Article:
“Yes, chemical costs are much more than just the chemical buy,” agrees CSP’s director Jill Kauffman Jonson. “This is one of the key points we are driving home to chemical users. Traditional accounting systems do not capture the total cost to manage chemicals. Research and experience reveal that for every dollar spent on the chemicals alone, an additional $1 to $7 is spent on managing those chemicals through the entire chemical life cycle. That’s everything from the time and money spent in purchasing, point of delivery, MSDS management, inventory, floor space and disposal, along with issues around liability, reporting and public relations.” CSP has developed a simple life cycle accounting tool to help a facility capture its chemical management costs.

CSP Pilot with nortel semiconductor

“Our pilot with NorTel taught us a lot about the unique variables involved with semiconductor manufacturing,” says CSP’s Tom Votta. “We begin by evaluating the fab’s photolithography process, mapping out material inputs and outputs. Material flows were then checked against the company’s internal tracking system. We then categorized chemical usage at each step in the process. In the end, we discovered that NorTel’s internal tracking system was underestimating the waste factors on some of the automated machinery. They were underestimating the waste because the variability in wafer throughput was not thoroughly considered.”

CSP followed up at NorTel with a facility-wide cost accounting analysis that provided baseline chemical management life cycle cost information. CSP then developed and recommended a cost-per-wafer pricing scheme for contract negotiation with NorTel’s chemical service provider. CSP will be working with other semiconductor and electronics firms in a new pilot project beginning this fall in Sillicon Valley.

Enter the CMS forum

This year, CSP has teamed with four leading chemical service providers to found the CMS Forum. The purpose of the CMS Forum is to promote economically and environmentally beneficial chemical management services. Radian International, Haas Corp., GW International and Ashland Chemical have taken the lead in promoting this effort. Recent new members of the Forum include SEMATECH, SEMI, the University of California Lab Administration, and service suppliers Interface and Ecolink. Membership is open to all entities—customers, suppliers, government, academic institutions, trade associations—who are interested in promoting this new model.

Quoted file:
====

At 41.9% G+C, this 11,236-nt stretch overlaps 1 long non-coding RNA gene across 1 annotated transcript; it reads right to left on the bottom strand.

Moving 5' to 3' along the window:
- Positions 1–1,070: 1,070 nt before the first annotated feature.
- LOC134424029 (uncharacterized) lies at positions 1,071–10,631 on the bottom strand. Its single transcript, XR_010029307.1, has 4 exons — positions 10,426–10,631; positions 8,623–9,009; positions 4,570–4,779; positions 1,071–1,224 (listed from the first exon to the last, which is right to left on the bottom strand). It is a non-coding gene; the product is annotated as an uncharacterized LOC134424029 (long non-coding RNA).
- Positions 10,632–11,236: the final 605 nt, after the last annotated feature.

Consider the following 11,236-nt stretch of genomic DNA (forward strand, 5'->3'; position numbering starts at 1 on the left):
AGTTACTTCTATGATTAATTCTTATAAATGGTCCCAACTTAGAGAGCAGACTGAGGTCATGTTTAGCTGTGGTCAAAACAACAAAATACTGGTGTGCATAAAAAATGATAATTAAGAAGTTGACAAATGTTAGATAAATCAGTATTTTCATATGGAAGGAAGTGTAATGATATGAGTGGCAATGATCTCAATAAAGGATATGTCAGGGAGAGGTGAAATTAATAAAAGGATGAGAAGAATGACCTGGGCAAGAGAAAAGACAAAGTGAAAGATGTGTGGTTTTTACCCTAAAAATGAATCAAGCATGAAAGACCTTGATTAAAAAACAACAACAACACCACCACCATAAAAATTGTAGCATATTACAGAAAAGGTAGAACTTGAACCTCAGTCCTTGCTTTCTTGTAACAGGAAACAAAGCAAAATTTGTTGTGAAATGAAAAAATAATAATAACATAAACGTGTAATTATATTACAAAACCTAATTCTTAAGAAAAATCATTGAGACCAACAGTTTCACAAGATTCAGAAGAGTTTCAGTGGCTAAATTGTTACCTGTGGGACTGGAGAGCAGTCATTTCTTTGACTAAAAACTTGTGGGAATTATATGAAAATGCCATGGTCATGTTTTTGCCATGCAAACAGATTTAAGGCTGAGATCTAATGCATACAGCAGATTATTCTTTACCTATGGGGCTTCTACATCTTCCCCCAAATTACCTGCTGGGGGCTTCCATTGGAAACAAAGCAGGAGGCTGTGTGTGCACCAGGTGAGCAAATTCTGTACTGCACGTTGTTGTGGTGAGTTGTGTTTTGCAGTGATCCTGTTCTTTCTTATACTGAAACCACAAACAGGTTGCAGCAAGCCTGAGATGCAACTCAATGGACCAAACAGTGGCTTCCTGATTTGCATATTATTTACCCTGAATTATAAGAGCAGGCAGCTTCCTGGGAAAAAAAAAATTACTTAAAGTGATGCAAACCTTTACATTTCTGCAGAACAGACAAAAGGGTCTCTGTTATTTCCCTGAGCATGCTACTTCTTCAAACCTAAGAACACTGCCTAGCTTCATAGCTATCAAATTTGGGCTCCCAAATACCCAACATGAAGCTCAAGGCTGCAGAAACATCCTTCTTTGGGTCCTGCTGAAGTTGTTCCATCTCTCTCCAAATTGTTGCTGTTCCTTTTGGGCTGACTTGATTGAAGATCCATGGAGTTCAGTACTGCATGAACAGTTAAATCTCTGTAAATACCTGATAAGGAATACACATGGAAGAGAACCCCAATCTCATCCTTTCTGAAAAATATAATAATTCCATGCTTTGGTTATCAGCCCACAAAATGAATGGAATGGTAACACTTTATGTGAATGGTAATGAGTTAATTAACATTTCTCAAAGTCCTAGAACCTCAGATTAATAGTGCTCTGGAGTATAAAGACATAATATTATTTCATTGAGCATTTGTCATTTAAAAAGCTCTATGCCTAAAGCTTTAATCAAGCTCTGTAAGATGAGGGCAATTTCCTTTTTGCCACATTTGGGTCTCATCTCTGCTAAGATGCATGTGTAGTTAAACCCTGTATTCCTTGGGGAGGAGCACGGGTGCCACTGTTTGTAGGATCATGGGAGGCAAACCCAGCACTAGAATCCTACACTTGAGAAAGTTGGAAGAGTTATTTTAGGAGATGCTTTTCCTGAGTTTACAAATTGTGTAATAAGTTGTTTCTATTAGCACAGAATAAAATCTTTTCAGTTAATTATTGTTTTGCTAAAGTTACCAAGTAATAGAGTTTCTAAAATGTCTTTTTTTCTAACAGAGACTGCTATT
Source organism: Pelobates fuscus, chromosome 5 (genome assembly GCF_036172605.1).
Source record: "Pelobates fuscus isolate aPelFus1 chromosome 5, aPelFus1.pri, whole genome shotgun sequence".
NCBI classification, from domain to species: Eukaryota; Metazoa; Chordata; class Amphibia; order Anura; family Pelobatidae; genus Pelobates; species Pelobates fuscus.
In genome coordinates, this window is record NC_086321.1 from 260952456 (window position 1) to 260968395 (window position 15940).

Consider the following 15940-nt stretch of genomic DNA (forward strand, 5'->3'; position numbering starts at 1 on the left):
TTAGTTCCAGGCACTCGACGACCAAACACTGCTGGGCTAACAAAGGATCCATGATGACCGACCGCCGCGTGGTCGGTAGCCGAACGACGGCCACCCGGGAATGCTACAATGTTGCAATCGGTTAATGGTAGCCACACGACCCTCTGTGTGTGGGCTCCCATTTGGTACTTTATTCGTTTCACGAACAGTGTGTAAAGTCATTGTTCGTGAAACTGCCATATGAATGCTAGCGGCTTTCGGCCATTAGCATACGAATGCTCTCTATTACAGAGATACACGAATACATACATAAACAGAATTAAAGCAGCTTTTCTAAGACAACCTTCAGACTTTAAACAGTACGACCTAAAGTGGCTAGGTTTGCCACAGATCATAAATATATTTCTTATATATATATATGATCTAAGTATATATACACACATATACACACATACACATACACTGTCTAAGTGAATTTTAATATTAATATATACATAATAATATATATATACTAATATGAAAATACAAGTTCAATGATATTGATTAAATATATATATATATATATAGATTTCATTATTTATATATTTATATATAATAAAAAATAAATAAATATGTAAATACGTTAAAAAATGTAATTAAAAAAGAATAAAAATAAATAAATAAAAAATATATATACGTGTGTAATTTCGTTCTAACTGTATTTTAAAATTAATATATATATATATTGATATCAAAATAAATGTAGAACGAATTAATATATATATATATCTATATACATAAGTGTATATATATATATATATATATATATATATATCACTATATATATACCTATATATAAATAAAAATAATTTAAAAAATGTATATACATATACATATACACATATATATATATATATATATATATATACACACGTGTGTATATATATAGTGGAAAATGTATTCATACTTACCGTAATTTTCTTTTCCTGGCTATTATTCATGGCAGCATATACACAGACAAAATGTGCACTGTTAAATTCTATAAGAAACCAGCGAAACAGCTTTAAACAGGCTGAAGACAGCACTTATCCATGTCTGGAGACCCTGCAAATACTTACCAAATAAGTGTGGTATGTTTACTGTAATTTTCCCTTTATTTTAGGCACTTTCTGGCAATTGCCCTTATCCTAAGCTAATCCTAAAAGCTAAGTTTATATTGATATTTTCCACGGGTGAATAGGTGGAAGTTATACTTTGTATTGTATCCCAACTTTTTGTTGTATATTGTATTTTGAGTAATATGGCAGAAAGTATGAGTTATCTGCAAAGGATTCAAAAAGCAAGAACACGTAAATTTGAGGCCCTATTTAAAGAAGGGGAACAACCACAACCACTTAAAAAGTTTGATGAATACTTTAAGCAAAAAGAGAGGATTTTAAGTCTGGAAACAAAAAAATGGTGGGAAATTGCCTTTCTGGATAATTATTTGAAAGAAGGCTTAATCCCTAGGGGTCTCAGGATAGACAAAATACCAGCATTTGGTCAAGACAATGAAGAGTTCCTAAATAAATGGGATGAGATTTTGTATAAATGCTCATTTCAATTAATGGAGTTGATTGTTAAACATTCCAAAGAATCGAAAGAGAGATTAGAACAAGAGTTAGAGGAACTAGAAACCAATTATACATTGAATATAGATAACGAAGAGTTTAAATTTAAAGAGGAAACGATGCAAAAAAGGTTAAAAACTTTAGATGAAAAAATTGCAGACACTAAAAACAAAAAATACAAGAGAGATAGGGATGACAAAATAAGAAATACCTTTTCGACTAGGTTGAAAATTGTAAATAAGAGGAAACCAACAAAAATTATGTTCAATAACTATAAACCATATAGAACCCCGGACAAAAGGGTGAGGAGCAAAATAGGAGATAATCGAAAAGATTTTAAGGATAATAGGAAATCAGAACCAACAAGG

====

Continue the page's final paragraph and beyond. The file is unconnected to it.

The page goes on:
Alliances abound in semiconductor manufacturing today, in ways that are beneficial not only for the immediate bottom line, but in other positive ways as well. The strategic relationships being forged by manufacturers and their chemical service providers are producing tangible results in improving production efficiency while reducing environmental impact. CMS is emerging not only as an important link in the chain of supply, but is changing the way all the parts are linked.

About the Author
Lauren S. Johnson works with the non-profit Chemical Strategies Partnership (CSP) in San Francisco. She conducts public outreach and assists in managing the CMS Forum program at CSP. She is currently working on CSP’s upcoming pilot program with electronics manufacturers in Sillicon Valley and researching design models for a CMS certification program.

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What is Chemical Management Services? Chemical Management Services (CMS) is a business in which a customer engages with a service provider in a strategic, long-term contract to supply and manage the customer's chemicals and related services... more »